The study hypothesis is that nurses and doctors can use a transcutaneously powered
ultrasonic flow sensor to make repeatable and accurate hydrocephalic shunt flow
The study participants will align the flowmeter probe with a flow sensor hidden under a
thick saline pad that simulates skin. A hidden pump will provide a known flow through the
flow sensor as the participants make their measurements. Each participant will repeat these
measurements over a period of weeks, and the data will tell whether operator skill
influences flow measurement accuracy.
The study hypothesis is that a transcutaneously powered ultrasonic flow sensor for
hydrocephalic shunts can be repeatedly and accurately read by medical personnel ranging from
nurses to senior neurosurgeons.
The test will involve a prototype implantable hydrocephalic shunt flow sensor and readout
electronics. The readout electronics use a pickup coil to transcutaneously operate the
sensor once the coil is aligned with sensor's inductive coupling coils.
During the test, the shunt flow sensor will be hidden under a thick saline gel pad whose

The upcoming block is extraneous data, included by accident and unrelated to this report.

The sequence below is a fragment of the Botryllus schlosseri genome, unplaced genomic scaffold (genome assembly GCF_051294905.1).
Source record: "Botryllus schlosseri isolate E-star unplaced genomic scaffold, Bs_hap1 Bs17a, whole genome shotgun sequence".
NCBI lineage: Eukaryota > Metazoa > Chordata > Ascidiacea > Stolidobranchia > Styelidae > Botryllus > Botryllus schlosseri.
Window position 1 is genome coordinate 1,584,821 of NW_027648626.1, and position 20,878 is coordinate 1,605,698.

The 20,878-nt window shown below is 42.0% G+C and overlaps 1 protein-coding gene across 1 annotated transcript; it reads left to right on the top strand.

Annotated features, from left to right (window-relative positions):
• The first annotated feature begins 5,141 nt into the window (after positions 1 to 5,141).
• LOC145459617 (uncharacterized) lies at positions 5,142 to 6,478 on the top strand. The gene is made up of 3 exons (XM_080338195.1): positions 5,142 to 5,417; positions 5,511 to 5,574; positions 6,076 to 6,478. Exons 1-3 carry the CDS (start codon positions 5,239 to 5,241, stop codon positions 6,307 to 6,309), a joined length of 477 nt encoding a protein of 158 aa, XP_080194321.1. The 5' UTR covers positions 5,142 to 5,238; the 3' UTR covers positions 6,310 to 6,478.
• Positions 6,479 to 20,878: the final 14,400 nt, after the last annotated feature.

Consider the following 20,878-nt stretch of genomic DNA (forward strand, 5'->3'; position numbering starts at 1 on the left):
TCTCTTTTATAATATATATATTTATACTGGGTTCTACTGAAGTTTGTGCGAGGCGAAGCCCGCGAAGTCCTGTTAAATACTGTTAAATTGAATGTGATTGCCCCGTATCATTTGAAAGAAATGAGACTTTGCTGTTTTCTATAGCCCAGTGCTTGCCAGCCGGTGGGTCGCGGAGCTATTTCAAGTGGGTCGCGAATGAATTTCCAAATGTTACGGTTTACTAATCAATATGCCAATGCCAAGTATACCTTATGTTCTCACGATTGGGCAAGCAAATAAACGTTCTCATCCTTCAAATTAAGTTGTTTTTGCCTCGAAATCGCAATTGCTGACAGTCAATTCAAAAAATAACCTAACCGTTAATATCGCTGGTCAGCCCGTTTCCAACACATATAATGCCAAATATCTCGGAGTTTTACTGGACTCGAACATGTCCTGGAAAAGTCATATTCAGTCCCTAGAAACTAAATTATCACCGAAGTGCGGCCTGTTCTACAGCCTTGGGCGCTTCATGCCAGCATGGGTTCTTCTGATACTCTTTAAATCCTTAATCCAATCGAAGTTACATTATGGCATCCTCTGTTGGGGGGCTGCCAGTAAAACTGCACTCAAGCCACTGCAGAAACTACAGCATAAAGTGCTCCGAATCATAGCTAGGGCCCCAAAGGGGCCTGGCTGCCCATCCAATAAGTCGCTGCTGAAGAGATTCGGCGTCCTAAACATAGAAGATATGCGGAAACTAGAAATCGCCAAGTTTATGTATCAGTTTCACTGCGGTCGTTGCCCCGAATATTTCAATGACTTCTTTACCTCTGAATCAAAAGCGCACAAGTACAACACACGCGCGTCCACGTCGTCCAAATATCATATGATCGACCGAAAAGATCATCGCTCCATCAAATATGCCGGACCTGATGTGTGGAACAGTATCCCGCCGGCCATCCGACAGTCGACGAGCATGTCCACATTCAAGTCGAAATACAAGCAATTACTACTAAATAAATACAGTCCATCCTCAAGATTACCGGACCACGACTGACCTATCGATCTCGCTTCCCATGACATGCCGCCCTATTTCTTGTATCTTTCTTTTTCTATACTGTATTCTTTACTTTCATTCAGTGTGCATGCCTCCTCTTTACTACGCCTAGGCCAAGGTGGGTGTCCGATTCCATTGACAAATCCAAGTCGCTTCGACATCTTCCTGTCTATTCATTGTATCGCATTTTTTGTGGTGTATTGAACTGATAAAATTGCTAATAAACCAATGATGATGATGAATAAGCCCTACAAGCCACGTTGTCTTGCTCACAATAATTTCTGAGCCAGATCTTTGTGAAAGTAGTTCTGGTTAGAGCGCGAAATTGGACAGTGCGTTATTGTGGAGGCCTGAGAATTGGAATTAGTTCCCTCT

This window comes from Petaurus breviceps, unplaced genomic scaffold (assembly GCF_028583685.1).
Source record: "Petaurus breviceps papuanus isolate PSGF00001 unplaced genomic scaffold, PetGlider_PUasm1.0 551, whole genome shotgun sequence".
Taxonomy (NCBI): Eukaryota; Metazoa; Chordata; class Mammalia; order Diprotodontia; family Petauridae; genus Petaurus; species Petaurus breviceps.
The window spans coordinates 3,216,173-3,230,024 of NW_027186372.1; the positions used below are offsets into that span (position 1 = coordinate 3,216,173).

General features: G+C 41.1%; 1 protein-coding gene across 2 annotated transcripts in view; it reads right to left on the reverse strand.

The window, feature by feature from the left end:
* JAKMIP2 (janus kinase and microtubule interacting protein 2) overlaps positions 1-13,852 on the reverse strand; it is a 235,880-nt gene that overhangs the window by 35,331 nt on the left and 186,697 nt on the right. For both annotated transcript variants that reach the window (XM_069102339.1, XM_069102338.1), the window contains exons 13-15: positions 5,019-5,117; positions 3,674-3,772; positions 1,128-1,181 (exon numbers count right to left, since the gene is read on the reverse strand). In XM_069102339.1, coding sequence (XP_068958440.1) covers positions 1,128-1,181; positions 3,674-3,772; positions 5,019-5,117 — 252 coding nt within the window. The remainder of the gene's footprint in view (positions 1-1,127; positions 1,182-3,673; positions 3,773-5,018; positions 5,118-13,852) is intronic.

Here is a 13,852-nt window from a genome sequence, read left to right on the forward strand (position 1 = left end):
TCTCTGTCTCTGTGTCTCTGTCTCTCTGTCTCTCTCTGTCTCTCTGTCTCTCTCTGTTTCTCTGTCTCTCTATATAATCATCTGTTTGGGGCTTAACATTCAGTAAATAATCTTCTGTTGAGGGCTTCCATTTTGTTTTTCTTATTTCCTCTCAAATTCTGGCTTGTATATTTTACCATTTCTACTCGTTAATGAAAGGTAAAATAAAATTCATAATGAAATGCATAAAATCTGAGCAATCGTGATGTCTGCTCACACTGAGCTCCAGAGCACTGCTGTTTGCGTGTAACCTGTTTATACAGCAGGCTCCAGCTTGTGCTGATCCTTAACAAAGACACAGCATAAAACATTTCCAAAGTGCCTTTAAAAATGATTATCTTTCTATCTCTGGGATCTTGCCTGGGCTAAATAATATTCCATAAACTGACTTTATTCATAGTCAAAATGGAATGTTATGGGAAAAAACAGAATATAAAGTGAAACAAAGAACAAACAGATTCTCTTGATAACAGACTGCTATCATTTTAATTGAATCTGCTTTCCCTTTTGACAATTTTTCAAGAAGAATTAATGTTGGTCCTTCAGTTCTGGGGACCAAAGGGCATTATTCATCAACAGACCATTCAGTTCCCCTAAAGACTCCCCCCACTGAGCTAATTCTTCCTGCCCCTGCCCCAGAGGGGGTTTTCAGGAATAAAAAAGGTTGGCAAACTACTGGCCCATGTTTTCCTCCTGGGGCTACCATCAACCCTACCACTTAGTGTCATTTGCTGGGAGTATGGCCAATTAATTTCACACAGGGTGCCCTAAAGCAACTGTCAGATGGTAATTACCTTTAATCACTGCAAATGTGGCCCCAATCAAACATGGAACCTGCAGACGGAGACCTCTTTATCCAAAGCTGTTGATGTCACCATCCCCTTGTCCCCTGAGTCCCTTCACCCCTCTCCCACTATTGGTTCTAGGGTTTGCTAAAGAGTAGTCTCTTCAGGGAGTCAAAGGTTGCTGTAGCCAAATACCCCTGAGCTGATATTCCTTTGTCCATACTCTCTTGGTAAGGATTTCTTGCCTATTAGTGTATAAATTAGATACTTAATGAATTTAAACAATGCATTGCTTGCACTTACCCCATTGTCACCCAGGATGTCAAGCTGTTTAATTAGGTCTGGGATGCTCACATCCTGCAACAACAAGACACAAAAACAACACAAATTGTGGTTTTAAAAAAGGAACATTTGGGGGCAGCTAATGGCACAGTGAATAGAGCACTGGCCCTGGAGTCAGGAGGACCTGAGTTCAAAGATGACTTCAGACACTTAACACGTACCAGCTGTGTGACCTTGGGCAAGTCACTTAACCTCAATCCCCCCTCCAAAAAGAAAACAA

thickness approximates the skin thickness of an older pediatric patient. A syringe pump will
provide a known flow rate through tubing connected to the sensor, but the study participants
will not know the pump flow setting.
Three neurosurgeons and six floor nurses will perform this study. Each will use the
Transonic flowmeter readout to align the pickup coils of the flowmeter with the hidden
sensor to make flow measurements.
Each participant will repeat this measurement multiple times over non-consecutive days.
The recorded data will quantify measurement accuracy and repeatability between different
operators, and will determine whether operator skill influences flow measurement accuracy.